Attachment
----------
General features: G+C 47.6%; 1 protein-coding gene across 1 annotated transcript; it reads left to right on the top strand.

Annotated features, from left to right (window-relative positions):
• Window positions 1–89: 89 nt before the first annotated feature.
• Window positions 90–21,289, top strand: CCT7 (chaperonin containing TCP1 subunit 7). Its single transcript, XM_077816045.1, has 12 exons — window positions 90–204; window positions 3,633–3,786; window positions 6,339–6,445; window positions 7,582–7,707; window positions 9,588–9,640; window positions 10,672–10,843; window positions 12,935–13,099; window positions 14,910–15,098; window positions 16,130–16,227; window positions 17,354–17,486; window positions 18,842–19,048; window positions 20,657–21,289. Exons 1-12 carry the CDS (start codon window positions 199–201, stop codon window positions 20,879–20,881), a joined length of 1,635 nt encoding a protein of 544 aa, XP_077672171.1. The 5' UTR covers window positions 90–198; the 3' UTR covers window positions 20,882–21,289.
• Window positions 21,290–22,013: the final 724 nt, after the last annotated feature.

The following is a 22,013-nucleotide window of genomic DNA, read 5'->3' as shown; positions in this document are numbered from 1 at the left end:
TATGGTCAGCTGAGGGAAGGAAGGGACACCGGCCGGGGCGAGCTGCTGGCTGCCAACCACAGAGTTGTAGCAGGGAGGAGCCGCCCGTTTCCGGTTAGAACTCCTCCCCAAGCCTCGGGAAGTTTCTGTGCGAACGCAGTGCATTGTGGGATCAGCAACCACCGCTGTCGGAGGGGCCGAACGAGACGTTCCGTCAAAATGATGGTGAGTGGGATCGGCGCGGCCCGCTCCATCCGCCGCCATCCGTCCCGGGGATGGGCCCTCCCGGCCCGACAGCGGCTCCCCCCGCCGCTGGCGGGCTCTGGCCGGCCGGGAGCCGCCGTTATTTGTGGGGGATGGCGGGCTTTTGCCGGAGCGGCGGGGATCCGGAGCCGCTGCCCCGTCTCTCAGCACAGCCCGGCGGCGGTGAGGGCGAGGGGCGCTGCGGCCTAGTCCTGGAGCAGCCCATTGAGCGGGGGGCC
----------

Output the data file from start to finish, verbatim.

General features: G+C 47.6%; 1 protein-coding gene across 1 annotated transcript; it reads left to right on the top strand.

Annotated features, from left to right (window-relative positions):
• Window positions 1–89: 89 nt before the first annotated feature.
• Window positions 90–21,289, top strand: CCT7 (chaperonin containing TCP1 subunit 7). Its single transcript, XM_077816045.1, has 12 exons — window positions 90–204; window positions 3,633–3,786; window positions 6,339–6,445; window positions 7,582–7,707; window positions 9,588–9,640; window positions 10,672–10,843; window positions 12,935–13,099; window positions 14,910–15,098; window positions 16,130–16,227; window positions 17,354–17,486; window positions 18,842–19,048; window positions 20,657–21,289. Exons 1-12 carry the CDS (start codon window positions 199–201, stop codon window positions 20,879–20,881), a joined length of 1,635 nt encoding a protein of 544 aa, XP_077672171.1. The 5' UTR covers window positions 90–198; the 3' UTR covers window positions 20,882–21,289.
• Window positions 21,290–22,013: the final 724 nt, after the last annotated feature.

The following is a 22,013-nucleotide window of genomic DNA, read 5'->3' as shown; positions in this document are numbered from 1 at the left end:
TATGGTCAGCTGAGGGAAGGAAGGGACACCGGCCGGGGCGAGCTGCTGGCTGCCAACCACAGAGTTGTAGCAGGGAGGAGCCGCCCGTTTCCGGTTAGAACTCCTCCCCAAGCCTCGGGAAGTTTCTGTGCGAACGCAGTGCATTGTGGGATCAGCAACCACCGCTGTCGGAGGGGCCGAACGAGACGTTCCGTCAAAATGATGGTGAGTGGGATCGGCGCGGCCCGCTCCATCCGCCGCCATCCGTCCCGGGGATGGGCCCTCCCGGCCCGACAGCGGCTCCCCCCGCCGCTGGCGGGCTCTGGCCGGCCGGGAGCCGCCGTTATTTGTGGGGGATGGCGGGCTTTTGCCGGAGCGGCGGGGATCCGGAGCCGCTGCCCCGTCTCTCAGCACAGCCCGGCGGCGGTGAGGGCGAGGGGCGCTGCGGCCTAGTCCTGGAGCAGCCCATTGAGCGGGGGGCC